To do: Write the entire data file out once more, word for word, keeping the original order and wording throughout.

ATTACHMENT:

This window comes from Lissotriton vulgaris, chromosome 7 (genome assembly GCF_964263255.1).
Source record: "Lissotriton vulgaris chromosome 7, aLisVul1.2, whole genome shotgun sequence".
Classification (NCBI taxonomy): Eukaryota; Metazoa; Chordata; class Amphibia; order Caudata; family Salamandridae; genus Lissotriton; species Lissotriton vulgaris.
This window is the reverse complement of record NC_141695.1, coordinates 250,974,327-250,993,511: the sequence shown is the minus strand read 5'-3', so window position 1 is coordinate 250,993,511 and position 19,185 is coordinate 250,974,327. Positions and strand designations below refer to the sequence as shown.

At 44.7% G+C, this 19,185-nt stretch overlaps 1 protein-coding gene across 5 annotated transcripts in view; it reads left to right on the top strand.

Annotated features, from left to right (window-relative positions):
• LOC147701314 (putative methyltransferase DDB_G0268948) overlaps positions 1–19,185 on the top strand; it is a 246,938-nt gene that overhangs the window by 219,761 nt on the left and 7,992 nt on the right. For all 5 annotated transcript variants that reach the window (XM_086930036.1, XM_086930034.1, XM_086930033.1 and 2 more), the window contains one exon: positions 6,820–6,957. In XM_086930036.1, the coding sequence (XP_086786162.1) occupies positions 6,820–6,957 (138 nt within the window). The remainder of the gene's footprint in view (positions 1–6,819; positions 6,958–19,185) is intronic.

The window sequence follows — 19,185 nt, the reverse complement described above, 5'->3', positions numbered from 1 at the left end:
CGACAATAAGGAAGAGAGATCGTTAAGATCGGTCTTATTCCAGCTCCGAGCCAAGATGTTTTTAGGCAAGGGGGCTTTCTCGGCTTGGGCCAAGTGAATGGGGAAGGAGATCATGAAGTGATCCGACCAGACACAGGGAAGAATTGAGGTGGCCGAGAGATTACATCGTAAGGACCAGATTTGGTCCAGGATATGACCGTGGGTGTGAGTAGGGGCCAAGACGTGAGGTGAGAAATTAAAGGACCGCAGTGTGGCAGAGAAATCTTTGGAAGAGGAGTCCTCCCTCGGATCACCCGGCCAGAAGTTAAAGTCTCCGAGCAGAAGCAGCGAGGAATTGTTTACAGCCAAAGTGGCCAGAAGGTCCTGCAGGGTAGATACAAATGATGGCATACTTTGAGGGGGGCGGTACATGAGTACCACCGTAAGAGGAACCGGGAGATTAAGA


This window comes from Lissotriton vulgaris, chromosome 7 (genome assembly GCF_964263255.1).
Source record: "Lissotriton vulgaris chromosome 7, aLisVul1.2, whole genome shotgun sequence".
Classification (NCBI taxonomy): Eukaryota; Metazoa; Chordata; class Amphibia; order Caudata; family Salamandridae; genus Lissotriton; species Lissotriton vulgaris.
This window is the reverse complement of record NC_141695.1, coordinates 250,974,327-250,993,511: the sequence shown is the minus strand read 5'-3', so window position 1 is coordinate 250,993,511 and position 19,185 is coordinate 250,974,327. Positions and strand designations below refer to the sequence as shown.

At 44.7% G+C, this 19,185-nt stretch overlaps 1 protein-coding gene across 5 annotated transcripts in view; it reads left to right on the top strand.

Annotated features, from left to right (window-relative positions):
• LOC147701314 (putative methyltransferase DDB_G0268948) overlaps positions 1–19,185 on the top strand; it is a 246,938-nt gene that overhangs the window by 219,761 nt on the left and 7,992 nt on the right. For all 5 annotated transcript variants that reach the window (XM_086930036.1, XM_086930034.1, XM_086930033.1 and 2 more), the window contains one exon: positions 6,820–6,957. In XM_086930036.1, the coding sequence (XP_086786162.1) occupies positions 6,820–6,957 (138 nt within the window). The remainder of the gene's footprint in view (positions 1–6,819; positions 6,958–19,185) is intronic.

The window sequence follows — 19,185 nt, the reverse complement described above, 5'->3', positions numbered from 1 at the left end:
CGACAATAAGGAAGAGAGATCGTTAAGATCGGTCTTATTCCAGCTCCGAGCCAAGATGTTTTTAGGCAAGGGGGCTTTCTCGGCTTGGGCCAAGTGAATGGGGAAGGAGATCATGAAGTGATCCGACCAGACACAGGGAAGAATTGAGGTGGCCGAGAGATTACATCGTAAGGACCAGATTTGGTCCAGGATATGACCGTGGGTGTGAGTAGGGGCCAAGACGTGAGGTGAGAAATTAAAGGACCGCAGTGTGGCAGAGAAATCTTTGGAAGAGGAGTCCTCCCTCGGATCACCCGGCCAGAAGTTAAAGTCTCCGAGCAGAAGCAGCGAGGAATTGTTTACAGCCAAAGTGGCCAGAAGGTCCTGCAGGGTAGATACAAATGATGGCATACTTTGAGGGGGGCGGTACATGAGTACCACCGTAAGAGGAACCGGGAGATTAAGA